The Pledge of Allegiance ends “with liberty and justice for all.” We support policing reform that will ensure this pledge for all Americans.
What changes could help? Gov. Mike DeWine's proposals are a start. We've added a few more, acknowledging that state officials need to find a permanent funding source for them rather than passing them along to cash-strapped municipalities as unfunded mandates.
As DeWine suggested, create a state board to license police officers, as we do teachers or lawyers.
Ban chokeholds. Police have many nonlethal tools available to them. Make sure training is funded so officers remain adept at using those tools safely. It's like any skill in any profession. Use it or lose it, and a crisis is not the time to practice.
Ensure officers receive intermittent mental health evaluations as part of a wellness program. Address stigma for those who seek help.
Institutionalize community policing, with its focus on building relationships between police and those whom they serve.
States must provide funds for software, servers and records clerks so body cameras can be worn by all police. Cameras are a first step, but of minimal effect without a server for storage. In addition, adequate staff must be available to redact private information when public requests for videos are made. The expense associated with software, servers and staff is a primary reason body cameras are not in wide use in Ohio.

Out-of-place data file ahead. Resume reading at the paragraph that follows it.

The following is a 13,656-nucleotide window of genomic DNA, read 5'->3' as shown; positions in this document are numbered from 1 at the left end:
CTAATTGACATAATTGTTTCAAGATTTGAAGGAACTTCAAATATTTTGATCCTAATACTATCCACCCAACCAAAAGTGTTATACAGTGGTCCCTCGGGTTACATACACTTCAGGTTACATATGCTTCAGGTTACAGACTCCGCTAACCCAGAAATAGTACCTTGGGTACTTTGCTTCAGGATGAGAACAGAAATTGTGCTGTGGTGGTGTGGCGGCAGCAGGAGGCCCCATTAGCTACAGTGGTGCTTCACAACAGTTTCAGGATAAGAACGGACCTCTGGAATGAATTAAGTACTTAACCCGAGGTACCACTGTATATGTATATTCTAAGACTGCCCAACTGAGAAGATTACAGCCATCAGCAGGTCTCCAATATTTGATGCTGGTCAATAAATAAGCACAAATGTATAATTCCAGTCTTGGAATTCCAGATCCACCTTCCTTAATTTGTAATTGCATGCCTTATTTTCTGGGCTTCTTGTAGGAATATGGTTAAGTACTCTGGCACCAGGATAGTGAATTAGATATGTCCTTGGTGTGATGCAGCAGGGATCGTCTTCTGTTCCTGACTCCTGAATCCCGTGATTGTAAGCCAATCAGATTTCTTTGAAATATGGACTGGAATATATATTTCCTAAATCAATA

Have the state Bureau of Criminal Investigation handle probes into police misconduct.
Create a statewide use-of-force policy.
Provide state funding to pay social workers to work alongside officers responding to calls for domestic, mental health, drug, family or homeless issues. Taxpayers might be shocked to learn what it costs for police to repeatedly respond to non law enforcement-related calls. Yet, they must. Eugene, Oregon, has developed a model that deploys both police and social service professionals to such calls that come in to 911. We've been told police here would welcome social service professionals' assistance in many situations.
We are not in favor of changes to current qualified immunity protection. Implement the above. Weed out the bad apples. Don't punish the vast majority who take seriously the responsibility of providing for everyone's safety.